Leonard, the deputy fire marshal, said the detectors are well worth their $2,400 total price tag, as investigators have found dangerous levels of carbon monoxide 5 or 6 times since their purchase. When that occurs, the firemen evacuate the buildings until CO levels are under control. After that, though, they leave, and the establishments go back into operation.
The Charlotte Fire Department inspects 34,000 properties every year, according to Deputy Fire Marshal Jonathan Leonard.
At that point, Leonard says, notices of violations are sent to Jeff Griffin with Mecklenburg County Building Standards.
Leonard said the hookah bars have been compliant for the most part.
“If we were responding to the same location every Saturday, we’re going to put a stop to them,” Leonard said. “That hasn’t been the case.”
When North Carolina outlawed smoking in bars and restaurants in 2010, no exceptions were made for hookah bars.
The N.C. Department of Health and Human Services website says smoking hookah is allowed only if the hookah bar does not sell food or alcohol.
However, the state’s definition of “smoking” includes only activities involving tobacco, which is not always the case with hookah.
Mecklenburg County Health Department spokeswoman Rebecca Carter said the department only inspects hookah bars “if they have an ABC permit or a restaurant permit and if they use tobacco.”
Sugarcane is often used as the base when tobacco isn’t. The only difference the substitution makes on health effects is the absence of nicotine, a study by American University of Beirut found.
Owners of four Charlotte hookah bars the Observer interviewed said they serve only tobacco-free shisha to their indoor customers. Another local bar that doesn’t have outside seating advertises tobacco-based shisha on its website.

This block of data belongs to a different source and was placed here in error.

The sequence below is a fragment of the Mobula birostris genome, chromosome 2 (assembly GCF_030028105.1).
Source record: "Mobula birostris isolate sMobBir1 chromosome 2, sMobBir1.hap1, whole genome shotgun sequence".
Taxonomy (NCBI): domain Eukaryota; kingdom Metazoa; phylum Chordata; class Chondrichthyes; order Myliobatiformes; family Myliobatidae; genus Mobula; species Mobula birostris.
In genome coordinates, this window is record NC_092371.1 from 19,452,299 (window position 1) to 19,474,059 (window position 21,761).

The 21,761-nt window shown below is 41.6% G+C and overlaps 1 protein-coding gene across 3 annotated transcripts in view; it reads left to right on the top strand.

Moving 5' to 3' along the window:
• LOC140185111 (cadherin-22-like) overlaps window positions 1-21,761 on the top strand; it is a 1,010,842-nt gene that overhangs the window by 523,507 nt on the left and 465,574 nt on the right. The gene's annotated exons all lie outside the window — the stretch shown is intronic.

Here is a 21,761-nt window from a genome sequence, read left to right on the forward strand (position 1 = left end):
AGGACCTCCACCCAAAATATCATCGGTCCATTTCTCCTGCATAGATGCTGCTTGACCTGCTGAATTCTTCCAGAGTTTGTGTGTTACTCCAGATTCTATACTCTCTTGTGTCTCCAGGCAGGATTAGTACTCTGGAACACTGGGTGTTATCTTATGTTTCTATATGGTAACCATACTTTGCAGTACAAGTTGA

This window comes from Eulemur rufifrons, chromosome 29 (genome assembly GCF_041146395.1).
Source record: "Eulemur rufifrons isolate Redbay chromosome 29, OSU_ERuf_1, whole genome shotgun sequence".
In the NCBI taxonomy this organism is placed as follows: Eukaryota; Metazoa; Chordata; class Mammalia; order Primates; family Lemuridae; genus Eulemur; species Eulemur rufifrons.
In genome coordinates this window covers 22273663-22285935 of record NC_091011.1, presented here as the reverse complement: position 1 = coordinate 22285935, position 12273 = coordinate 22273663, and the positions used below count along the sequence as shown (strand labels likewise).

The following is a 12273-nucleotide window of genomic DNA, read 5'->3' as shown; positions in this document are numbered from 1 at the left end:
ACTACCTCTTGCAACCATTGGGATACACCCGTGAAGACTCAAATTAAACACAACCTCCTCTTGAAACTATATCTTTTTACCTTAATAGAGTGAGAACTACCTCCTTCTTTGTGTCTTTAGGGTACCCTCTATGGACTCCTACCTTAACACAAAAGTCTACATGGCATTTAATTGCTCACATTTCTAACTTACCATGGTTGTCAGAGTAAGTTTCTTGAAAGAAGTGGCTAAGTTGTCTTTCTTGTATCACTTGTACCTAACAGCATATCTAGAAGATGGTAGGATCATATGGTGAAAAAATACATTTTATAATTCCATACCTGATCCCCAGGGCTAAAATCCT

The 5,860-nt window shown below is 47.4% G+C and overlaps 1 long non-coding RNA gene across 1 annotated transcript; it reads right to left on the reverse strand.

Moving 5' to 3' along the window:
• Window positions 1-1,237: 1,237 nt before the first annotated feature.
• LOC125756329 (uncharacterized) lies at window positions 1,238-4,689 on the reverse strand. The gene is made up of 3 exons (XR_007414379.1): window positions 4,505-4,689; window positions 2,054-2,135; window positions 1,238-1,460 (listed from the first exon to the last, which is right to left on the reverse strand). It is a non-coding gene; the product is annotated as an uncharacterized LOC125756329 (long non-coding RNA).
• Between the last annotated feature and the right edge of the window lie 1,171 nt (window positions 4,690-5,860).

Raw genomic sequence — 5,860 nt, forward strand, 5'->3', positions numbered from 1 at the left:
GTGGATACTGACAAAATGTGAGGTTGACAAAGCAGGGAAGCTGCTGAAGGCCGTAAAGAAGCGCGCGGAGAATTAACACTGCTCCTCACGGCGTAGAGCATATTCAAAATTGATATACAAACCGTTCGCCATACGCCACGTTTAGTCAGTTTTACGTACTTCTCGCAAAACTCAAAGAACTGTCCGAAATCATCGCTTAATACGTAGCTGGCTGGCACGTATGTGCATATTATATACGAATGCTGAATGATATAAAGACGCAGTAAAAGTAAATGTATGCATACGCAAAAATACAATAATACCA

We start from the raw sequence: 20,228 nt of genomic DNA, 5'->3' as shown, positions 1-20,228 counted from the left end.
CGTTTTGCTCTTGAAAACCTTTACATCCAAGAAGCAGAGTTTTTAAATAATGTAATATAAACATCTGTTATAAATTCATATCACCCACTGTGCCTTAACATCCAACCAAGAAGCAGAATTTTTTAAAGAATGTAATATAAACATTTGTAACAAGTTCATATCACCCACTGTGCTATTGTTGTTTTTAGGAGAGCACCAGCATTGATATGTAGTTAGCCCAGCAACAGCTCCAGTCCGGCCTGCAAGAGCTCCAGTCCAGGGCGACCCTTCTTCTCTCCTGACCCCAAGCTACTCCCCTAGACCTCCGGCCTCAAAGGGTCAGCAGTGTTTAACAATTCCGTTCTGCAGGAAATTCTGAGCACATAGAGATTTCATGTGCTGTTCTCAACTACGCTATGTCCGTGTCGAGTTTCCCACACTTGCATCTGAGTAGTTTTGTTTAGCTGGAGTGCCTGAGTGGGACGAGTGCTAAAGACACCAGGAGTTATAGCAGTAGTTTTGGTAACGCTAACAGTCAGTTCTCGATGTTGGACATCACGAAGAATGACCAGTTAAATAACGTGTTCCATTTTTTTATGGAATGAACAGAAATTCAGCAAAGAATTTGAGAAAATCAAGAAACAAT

In 2014, the New York University School of Medicine visited eight hookah bars in New York City, which all claimed to use only tobacco-free hookah. Nicotine was found in the air at all eight locations.
“Our concern about hookah bars … relates back to the fact that we don’t always know what is being smoked in those pipes,” Plescia, the Mecklenburg County health director, said. “We rely for the most part on public complaints or public reports … voluntary enforcement and social enforcement.”
If a health department investigator, visiting a hookah bar due to a complaint, finds evidence of tobacco-based shisha being smoked indoors, he treats it as if he has found evidence of a cigarette being smoked indoors. He will file a report, and a violations letter will go out to the owner. A second violation means a second letter. It takes a third violation to trigger disciplinary action, which hasn’t happened since shortly after the law took effect, Bill Hardister, the department’s environmental health director, said.
“Now, if we do have a violation, they resolve the problem.” Hardister said. “The majority of (hookah bar owners) have been what appears to be very forthcoming with us” on whether tobacco is in use.
“You do have to take their word for it.”